Week #18, “Midseason” review


Bringing a load of winter squash from the field on a lovely fall afternoon.

Most years, we offer a midseason review to answer questions and share how the farm is faring.  Dang, we sped right past the August 11 midpoint this year, distracted by a few things.

Our thoughts:  
It’s been a very good growing season so far.  It started too dry for our taste, forcing Steve to work around-the-clock on irrigation.  Still, a dry spring and early summer establishes healthy crops with less disease.  Now we are getting steady rain and our fall and winter crops are growing nicely.

Melons were the absolute low point of the year, succumbing to a disease called anthracnose.  We lost three quarters of our crop, never harvesting a single melon from our third field.  We’ve seen this disease before, but always as a minor, late season problem.  This will get winter attention and research.  We are sad that we had fewer melons for you this year, but it was out of our hands.

High points of the season so far include abundant and luscious sweet corn, cucumbers, peppers and better-than-usual tomatoes.  Many crops have done well, but these ones stand out.  We’ll have tomatoes for you for a few more weeks (in smaller quantities) but their season will end soon.  Peppers will continue longer, assuming we protect the plants from frost.  All the fall crops are doing well so there will be lots of tasty options each week.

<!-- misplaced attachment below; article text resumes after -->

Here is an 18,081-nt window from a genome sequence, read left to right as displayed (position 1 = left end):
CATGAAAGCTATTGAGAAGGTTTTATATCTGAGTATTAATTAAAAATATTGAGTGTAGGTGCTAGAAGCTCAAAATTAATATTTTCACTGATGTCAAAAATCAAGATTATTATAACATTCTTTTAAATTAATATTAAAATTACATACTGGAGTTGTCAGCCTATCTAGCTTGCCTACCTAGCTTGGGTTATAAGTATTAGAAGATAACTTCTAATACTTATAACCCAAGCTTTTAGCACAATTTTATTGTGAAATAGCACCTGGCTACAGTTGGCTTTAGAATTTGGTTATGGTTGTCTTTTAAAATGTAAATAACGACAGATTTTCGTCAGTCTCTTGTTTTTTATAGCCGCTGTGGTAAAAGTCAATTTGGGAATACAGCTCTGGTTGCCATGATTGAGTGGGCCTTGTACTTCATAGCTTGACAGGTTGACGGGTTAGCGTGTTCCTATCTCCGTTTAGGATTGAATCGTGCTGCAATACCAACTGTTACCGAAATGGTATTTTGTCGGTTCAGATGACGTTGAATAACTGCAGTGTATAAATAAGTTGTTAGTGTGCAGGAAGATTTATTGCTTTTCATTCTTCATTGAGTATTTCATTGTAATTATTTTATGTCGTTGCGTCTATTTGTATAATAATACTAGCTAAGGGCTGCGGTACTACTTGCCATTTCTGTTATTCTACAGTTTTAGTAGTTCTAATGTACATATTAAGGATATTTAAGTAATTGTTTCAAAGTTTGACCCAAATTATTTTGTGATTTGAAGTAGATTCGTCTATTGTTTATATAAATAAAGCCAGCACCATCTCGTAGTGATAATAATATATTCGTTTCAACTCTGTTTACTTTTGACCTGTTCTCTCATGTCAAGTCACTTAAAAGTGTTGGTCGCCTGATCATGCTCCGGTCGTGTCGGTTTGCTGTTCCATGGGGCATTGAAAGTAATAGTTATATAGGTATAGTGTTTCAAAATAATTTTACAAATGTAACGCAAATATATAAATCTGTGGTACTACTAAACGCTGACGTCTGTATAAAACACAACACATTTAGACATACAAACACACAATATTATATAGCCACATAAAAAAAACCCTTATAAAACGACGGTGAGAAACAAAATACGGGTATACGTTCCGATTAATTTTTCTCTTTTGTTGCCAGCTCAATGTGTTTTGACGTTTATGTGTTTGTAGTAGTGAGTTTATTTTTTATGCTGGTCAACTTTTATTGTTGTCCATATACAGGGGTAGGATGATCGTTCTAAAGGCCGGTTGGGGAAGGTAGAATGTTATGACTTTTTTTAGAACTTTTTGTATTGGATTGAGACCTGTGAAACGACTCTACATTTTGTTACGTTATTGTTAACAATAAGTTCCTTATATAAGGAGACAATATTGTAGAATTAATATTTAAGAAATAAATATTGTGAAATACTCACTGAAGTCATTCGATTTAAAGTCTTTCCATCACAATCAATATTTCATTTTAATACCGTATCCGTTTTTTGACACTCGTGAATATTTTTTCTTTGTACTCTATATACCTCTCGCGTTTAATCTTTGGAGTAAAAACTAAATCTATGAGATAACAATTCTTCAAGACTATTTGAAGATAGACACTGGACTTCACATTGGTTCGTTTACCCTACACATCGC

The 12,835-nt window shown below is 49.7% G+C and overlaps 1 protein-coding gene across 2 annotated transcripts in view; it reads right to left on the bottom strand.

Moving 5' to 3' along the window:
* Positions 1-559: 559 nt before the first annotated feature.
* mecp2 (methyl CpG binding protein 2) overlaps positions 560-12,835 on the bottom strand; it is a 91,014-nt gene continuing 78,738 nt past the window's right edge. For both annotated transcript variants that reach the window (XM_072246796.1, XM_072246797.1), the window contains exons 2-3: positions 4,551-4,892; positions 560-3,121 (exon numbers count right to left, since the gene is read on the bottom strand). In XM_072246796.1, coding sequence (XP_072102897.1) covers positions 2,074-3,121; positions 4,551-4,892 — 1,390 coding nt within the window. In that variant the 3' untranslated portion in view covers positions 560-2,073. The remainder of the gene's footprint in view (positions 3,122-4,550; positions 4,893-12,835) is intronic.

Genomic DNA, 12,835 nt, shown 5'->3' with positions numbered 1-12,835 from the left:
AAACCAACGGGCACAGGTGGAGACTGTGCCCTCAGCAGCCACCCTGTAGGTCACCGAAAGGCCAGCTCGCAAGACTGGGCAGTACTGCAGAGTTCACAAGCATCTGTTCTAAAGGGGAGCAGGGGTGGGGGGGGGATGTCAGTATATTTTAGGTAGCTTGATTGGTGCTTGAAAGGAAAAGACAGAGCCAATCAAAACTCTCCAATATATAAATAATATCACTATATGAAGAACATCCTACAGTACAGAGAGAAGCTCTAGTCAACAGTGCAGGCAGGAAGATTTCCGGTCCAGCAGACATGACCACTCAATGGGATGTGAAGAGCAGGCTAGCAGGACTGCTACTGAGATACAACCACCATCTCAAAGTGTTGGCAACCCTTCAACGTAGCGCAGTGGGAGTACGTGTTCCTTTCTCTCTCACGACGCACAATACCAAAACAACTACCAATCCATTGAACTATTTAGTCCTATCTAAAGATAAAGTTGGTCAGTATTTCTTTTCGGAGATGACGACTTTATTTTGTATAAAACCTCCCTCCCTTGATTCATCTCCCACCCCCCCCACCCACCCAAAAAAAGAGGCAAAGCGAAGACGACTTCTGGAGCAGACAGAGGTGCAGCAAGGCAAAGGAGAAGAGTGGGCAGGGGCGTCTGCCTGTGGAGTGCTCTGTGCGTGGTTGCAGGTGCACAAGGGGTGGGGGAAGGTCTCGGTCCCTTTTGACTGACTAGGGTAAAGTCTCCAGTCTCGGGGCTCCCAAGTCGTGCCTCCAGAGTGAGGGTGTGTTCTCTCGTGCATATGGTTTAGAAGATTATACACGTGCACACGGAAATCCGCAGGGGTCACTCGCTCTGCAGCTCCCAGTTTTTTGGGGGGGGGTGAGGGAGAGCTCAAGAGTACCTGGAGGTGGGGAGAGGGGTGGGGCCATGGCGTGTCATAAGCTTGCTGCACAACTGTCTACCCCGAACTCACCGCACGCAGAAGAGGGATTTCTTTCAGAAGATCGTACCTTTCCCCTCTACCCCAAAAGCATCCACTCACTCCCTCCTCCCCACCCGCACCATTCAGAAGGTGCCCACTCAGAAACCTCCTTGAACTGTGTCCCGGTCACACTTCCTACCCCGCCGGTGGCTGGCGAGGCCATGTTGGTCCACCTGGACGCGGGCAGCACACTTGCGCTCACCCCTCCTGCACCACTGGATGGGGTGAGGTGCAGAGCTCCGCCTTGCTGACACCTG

Now, let’s respond to member questions and comments.

Q: I am sorry to hear that you are short-handed this year.
A:  Actually, we have a full crew now!  It took a while, with stops and starts as we hired in spring and again in midsummer.  We were definitely short-handed earlier in the year.  That was hard.  Fortunately, we have ended up with a terrific crew.  Each person we hired is charming in their own way.  It’s been a peaceful and fun summer with them.  I’ll write again soon with more details about who is working for us this season.  

Hiring has been a strange process this year.  Between people yelling at me about COVID during phone interviews to new employees ghosting us on their first day, it has been odd.  Honestly, who accepts a job then quits the day they are scheduled to begin work??  Obviously, hiring has been a widespread problem for many employers.  In this environment, we feel lucky and grateful to have put together such a great crew.

Q: Will there be eggplant in the boxes?